Since the power line cable HVC crosses the external housing EMS1, the inside of said housing is not completely protected against electromagnetic perturbation originated e.g. by transients on the line. For this reason, all the sensitive monitoring electronics, but preferably also power regulation, communication and control subsystems, are enclosed in an internal conducting housing EMS2, fully contained within the external housing EMS1 and in electrical contact with it, constituting a further electromagnetic shield. Since the power line cable HVC does not cross the internal housing EMS2, electronic elements are well protected even against transients on the line, and more generally against any conducted or radiated electromagnetic perturbation.
Some elements cannot always be contained within the internal housing EMS2. This is the case for the current transformer 1 which acts as a power harvesting means for extracting a small amount of power (typically preferably comprised between 0.1 and 10 W, mostly depending on the range of the radio link; a power level of 1 W or less is preferred) from the power line and supplying it to the electronics subsystems of the monitoring device. Use of such a power harvesting means makes the devices fully autonomous, without the need for a separate power source. It should be noted that, if the external housing EMS1 were electrically connected to the cable HVC at both end, a significant current would flow along its walls, thus bypassing the transformer and reducing the efficiency of the power supply subsystem.
The magnetic material used for the current transformer 1 has been chosen for its high permeability and maximum flux density in order to reduce its weight and increase its durability in a harsh environment. As an example, a 0.3 mm strip wound SiFe core is a suitable choice. A specific casing has been designed in order to protect and fasten easily the core, which is cut in two parts for mounting on the line: the two parts of the core are inserted into two separate flanged pipes which are fixed on EMS1; the winded part of the transformer is installed in the lower part of EMS1 and feeds the electronics housed in EMS2. The transformer casing, which is made of two parts with appropriate fittings to ensure durable fixation to EMS1, comprises a high-temperature compliant and robust phenolic case, closed with a pressure fitted insert. To ensure durability of the magnetic core, an inert cushioning (e.g. high-temperature silicon) is inserted between the core and the box (see, for example, Application Note “TWC-600 Tape Wound Core”, Magnetics Inc.). The two-part core can be directly wound and, for final protection, an epoxy layer is cast all over the windings. The core and case size as well as the number of winding turns may vary as a function of the cable geometry and nominal current in the line. It is based on a typical statistical current flow in the line and allows continuous powering covering more than 95% of occurrences. Winding is made of a typical transformer wire, such as AWG 19-26.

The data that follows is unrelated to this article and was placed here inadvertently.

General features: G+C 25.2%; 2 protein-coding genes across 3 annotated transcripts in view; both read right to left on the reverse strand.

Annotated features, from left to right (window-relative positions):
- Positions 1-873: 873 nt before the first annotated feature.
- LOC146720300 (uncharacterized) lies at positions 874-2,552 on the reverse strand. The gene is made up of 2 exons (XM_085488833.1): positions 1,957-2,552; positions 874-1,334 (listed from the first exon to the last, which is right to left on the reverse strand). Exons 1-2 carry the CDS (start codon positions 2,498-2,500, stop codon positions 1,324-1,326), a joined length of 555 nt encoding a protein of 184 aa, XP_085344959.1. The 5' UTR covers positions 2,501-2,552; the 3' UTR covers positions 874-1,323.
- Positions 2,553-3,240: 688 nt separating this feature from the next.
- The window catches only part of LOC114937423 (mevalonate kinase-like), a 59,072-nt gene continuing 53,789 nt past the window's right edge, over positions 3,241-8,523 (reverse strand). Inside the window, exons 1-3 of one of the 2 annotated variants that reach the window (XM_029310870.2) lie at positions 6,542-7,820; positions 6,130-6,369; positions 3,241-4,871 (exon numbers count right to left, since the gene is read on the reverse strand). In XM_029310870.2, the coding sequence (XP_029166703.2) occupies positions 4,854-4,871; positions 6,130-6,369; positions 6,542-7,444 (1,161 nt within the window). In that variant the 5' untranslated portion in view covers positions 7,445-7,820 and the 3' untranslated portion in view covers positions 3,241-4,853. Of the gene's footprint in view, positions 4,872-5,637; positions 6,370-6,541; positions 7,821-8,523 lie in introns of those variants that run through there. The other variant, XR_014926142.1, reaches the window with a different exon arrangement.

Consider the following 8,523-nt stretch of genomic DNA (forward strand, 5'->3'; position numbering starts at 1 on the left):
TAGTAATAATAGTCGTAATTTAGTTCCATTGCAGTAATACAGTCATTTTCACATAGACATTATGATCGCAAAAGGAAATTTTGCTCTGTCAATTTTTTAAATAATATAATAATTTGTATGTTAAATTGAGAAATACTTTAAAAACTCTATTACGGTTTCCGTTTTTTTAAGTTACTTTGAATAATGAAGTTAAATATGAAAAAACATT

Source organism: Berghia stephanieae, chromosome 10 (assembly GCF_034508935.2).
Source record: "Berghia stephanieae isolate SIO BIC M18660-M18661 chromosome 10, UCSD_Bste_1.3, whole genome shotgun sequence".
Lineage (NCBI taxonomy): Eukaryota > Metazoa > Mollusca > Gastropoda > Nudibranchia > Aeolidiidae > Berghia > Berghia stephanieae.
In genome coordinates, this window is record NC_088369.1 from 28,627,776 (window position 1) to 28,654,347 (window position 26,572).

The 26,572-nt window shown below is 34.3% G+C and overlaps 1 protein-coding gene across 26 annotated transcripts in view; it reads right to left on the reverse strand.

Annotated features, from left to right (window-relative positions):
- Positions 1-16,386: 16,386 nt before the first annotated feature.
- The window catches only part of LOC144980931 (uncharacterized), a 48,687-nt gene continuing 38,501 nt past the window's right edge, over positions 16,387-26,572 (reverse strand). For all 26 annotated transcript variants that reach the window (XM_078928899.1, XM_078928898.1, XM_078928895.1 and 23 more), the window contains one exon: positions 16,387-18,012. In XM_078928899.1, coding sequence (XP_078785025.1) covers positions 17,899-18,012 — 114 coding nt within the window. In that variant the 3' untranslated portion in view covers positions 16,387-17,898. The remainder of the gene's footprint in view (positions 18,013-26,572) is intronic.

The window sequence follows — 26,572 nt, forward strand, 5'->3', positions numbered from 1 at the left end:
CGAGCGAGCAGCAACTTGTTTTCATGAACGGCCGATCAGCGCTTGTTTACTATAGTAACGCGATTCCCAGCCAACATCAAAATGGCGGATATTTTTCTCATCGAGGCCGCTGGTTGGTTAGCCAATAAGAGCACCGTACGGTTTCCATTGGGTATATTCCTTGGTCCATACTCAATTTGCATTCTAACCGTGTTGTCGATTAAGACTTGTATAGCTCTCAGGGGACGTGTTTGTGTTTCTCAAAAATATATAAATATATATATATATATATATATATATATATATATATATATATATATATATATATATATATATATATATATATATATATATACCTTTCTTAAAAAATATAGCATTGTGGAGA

A Hall effect gauge may be used to evaluate current flow in the HVC cable.
A very low DC power version of the monitoring device may even comprise, instead of transformer 1, a partial core transformer entirely located within EMS2.
The electrical power extracted by transformer 1 is supplied to a power subsystem A, preferably enclosed within the internal housing EMS2, comprising:
Monitoring electronics is essentially or exclusively constituted by a multisensor board B, wholly contained within the internal housing EMS2. In a preferred embodiment, a mechanical oscillation sensor assembly is used as the primary sensor. A mechanical oscillation sensor is a sensor whose output allows the measurement of the 1 D, 2D or 3D mechanical oscillation at the point where the sensor is fitted by e.g.: an accelerometer. The oscillation sensor assembly will preferentially be located near the second opening OP2, as close as possible to the power line cable HVC. In a working prototype, a Crossbow MTS400 module has been used as the multisensor board B. An accelerometer is particularly interesting in this kind of application as it can be built in the form of an electromechanical microsystem having extremely reduced weight, dimensions and power consumption, therefore it allows obtaining a particularly lightweight monitoring device, which can monitor a power line without severely perturbing its mechanical properties.
Proper data acquisition can only be made in a known environment: acceleration measurement precision depends on temperature and supply voltage. For this reason, a high precision voltage regulator 44 and preferably also temperature sensors are needed to ensure precise measurement in all conditions.
Moreover, a three-axis accelerometer assembly with a range of frequency comprised between 0 and at least 100 Hz, unlike the inclinometers of WO2004/038891, allows a complete determination of the time-dependent span configuration in any static or dynamic condition. The accelerometer response in quiet conditions provides three tilt measurements, from which spatial position of the cable HVC is computable as gravity basic acceleration is known and purely vertical. In ambient vibrations, already available at very low wind speed preferably comprised between 0.5 and 2 m/s and most preferably between 0.5 and 1 m/s, accelerometers are able to detect basic oscillation modes of the line. First of all, sag is evaluated by using even modes of the span (mainly modes 2 and 4), since a direct relationship exists. Even modes in two orthogonal positions (the two accelerometers measuring transverse movements) must be the same. Correlation with other redundant information is used to increase the certainty of the measured value. The redundant information comprises cable inclination, based on the DC component of the accelerometer signal. The full spectral components of the acceleration allow an accurate real time evaluation of the power line movements. A significant advantage of accelerometers is that they also provide with an almost total freedom of positioning of the device at any point of the span, which is not the case with inclinometers, which are only effective when they are mounted on significantly inclined portions of the cable.